A trio of Northfield High School students has shown that listening really does pay off.

Though, it isn’t just the art of listening that William Beimers, Henry Beimers and Nicholas Pelletier have used to win the past three Minnesota Music Listening Contest State Championships.

On Feb. 6, the three NHS seniors competed in the state competition, held at Augsburg College, and took home their third consecutive championship to cap off a four-year dynasty. As freshman in 2012, they placed fourth.

The trio earned 96/100 on the five-round contest, then went on to beat St. Cloud Tech (87/100) in the College Bowl round 2600 to 2400.

“They are all very interested in music, how it works,” NHS coach Karen Madsen said. “They’re analytical kids, that makes a difference. That’s the kind of kids who do well at this.”

In music listening competitions (which consists of regions and state) students are given three CDs of music and a workbook to study at the start of the season. Primarily Western Classical music, each year features a different global genre, instrument and a composer too. This year it was music from the state of Hawaii, guitar and Handel.

From there, competitions consist of five rounds: two purely listening, two with written components and one mystery listening round.

Written rounds contain questions such as: When was the piece written and Who was it dedicated too? These rounds require considerable historical knowledge of the music covered.

“They have to know composer’s styles,” Madsen said.

This year’s NHS team included 10 students to make up three teams and one alternate. Each team competed at the region contest. The top two overall finishers at regions qualify for state, though only one team per school is allowed. Northfield teams placed first, third and fifth out at 17 at the 2015 Region Contest.

“Most kids (on the team) are fairly serious about music and most kids stay in it once they start,” Madsen said.

The team starts meeting for practices at the end of September and Madsen holds a practice competition once a week to prepare the students for competition.

“Every Friday we have a practice contest… so there were no surprises (come competition),” said Henry Beimers, “I think that’s a reason Northfield does so well, because we do that every week, so we have experience.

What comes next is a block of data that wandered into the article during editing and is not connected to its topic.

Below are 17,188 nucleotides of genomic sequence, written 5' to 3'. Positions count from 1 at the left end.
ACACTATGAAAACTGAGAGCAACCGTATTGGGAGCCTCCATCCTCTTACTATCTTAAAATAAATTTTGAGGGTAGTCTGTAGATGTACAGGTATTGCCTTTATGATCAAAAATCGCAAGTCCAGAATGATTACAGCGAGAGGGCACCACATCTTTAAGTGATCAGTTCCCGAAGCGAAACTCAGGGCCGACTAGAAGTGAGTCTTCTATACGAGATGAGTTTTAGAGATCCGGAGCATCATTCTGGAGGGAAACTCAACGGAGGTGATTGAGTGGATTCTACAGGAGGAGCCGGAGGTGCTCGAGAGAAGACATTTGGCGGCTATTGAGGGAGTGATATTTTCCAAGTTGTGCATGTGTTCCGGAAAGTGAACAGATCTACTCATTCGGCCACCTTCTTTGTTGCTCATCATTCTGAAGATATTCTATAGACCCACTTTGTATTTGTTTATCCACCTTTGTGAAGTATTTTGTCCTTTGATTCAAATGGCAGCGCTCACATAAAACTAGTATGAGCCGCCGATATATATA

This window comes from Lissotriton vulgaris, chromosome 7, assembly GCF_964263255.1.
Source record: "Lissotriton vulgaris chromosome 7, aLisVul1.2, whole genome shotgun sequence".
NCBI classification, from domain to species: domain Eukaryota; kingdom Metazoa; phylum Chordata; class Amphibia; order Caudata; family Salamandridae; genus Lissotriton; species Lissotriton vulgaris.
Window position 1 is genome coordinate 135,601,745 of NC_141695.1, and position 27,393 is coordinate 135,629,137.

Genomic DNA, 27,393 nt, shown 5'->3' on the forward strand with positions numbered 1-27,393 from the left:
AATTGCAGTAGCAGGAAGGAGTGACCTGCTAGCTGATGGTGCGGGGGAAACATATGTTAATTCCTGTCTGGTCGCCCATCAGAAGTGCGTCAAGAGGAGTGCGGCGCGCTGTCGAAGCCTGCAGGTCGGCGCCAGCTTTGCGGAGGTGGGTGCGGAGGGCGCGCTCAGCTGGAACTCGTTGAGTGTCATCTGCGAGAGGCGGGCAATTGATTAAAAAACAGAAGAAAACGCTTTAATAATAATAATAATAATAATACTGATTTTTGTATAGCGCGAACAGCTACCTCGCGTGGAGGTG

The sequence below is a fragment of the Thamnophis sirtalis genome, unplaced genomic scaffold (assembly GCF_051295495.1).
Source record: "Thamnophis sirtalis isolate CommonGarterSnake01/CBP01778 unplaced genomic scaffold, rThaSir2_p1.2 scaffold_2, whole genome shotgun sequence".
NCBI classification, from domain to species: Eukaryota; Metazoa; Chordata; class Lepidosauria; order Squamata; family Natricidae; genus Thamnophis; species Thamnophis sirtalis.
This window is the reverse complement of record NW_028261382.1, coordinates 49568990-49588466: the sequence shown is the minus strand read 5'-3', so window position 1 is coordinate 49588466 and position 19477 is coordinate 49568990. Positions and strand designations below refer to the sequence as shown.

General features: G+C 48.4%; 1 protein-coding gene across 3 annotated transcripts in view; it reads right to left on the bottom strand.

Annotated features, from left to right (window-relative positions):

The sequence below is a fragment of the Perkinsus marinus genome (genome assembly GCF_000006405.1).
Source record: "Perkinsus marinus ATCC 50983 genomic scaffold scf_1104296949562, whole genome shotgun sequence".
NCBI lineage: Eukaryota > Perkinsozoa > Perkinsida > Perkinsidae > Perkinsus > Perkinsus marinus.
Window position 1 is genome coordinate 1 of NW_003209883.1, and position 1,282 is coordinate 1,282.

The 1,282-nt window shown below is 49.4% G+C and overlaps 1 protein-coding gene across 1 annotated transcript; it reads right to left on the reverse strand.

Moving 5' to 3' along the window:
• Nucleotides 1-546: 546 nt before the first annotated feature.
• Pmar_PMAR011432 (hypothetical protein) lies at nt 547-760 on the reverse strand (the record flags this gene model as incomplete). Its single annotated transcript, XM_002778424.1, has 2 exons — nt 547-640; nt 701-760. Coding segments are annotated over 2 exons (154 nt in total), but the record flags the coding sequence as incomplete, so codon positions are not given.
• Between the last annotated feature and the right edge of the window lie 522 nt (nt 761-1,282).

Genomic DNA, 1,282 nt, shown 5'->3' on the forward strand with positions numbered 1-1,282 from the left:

“The biggest part is just listening to your music and reading the book and knowing the information. Our coach helped us a lot.”

William agreed.

“She really helps us, we have a really strong coach,” William Beimers said. “It’s a lot of fun, learning and expanding knowledge.”

This is only the second time in the contest’s 25-year history that a school has had three-peat champions.

“It’s really amazing to win,” William Beimers said. “Every year, I’m always afraid there’s going to be someone better and that keeps me motivated.”

While the Beimers twins are involved in band, orchestra and tentatively plan to be active in and study music next year in college, it was at the urging of Pelletier that they joined the music listening team.

“Nicholas sort of brought the idea to my attention in ninth grade,” Henry Beimers said. “So we went to the informational meeting and ended up forming a team.”

Pelletier was unavailable for comment.

“It’s been really fun, just learning everything.” Henry Beimers said. “Winning is just a side effect of learning everything.”

Two weeks earlier, at the U of M, all three of Northfield’s teams participated in regions. Northfield’s teams came in first, third, and fifth out of 17 teams, with all three scoring in the top 10 percent of all teams in the state. Team 1 (Beimers, Beimers, Pelletier) scored 97/100 at regions. Second place went to Roseville Area High School with a score of 92/100.

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